What is needed:

Non-destructive cost-effective tools to do those tests (starch content; sugar content, firmness level, sugar level, acid level, etc.) in the field, help farmers to detect ripeness level of random fruits and vegetables allowing the decisionmaking and the planning of the harvest campaign. This tool would be owned by cooperatives and rented by farmers when needed.

In this category, we are looking at solutions to solve challenges from the time the products reach processors through different transformation activities including packaging and distribution.

Freekeh – crushed durum wheat at a green growth stage, is a Lebanese product and one of the world’s latest food trends. It is well known for its nutrients and health benefits. The tradition of harvesting and roasting wheat is a common practice in the southern villages of Lebanon and ensures work opportunities for many women. An important phase during the freekeh preparation relies on sorting the freekeh to eject the stones and control the quality of the grain without manual intervention to avoid contamination.

What is needed:

Design an optical sorting machine that can be used for freekeh as well as other types of grain such lentils.

A huge amount of waste is generated form agricultural products, which causes economic and environmental problems in many regions in Lebanon. Valorizing the extra waste and transforming it into new products would be helpful to avoid these losses.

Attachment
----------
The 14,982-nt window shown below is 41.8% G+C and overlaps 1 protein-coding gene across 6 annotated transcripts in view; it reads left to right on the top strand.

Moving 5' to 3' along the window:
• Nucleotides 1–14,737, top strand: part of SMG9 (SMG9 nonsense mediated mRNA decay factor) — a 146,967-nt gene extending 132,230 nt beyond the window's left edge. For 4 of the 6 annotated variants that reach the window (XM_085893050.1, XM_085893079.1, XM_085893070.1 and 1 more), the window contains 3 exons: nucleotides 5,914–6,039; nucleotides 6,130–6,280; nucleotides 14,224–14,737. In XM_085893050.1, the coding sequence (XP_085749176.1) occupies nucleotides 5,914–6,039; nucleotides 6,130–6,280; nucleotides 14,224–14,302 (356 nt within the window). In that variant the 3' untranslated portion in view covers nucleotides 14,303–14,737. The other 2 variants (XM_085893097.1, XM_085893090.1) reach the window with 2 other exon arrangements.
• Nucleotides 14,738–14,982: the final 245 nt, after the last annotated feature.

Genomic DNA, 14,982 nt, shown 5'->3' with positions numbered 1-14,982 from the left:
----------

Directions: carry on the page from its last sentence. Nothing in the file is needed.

What is needed:

An innovative way of processing new products on the seasonal major crop.

Olive tapenade is a delicious and healthy appetizer that Lebanese consumers appreciate. It is produced in Lebanon at manufacturers of food products. There exist large scale machines or family size tools to pit the olives for tapenade production.

What is needed:

Designing a small machine for small cooperatives to help them process their olive production while creating an olive paste with a twist.

Food industries that use cereals are dependent on fumigants, usually methyl bromide, for disinfecting the whole factory including machines and pipes and protecting them from insects. The product has been banned worldwide because it depletes the ozone layer and impacts human health severely.

What is needed:

Available alternatives to act like methyl bromide without the drawbacks.

Sumac production is on the rise; however, it is time-consuming to separate the crust from the full.

What is needed:

Creating a new tool that helps to do this task will facilitating the harvest of sumac for many farmers.

High dioxin levels are found in bread because of the combustion and the furnaces where bread needs to pass.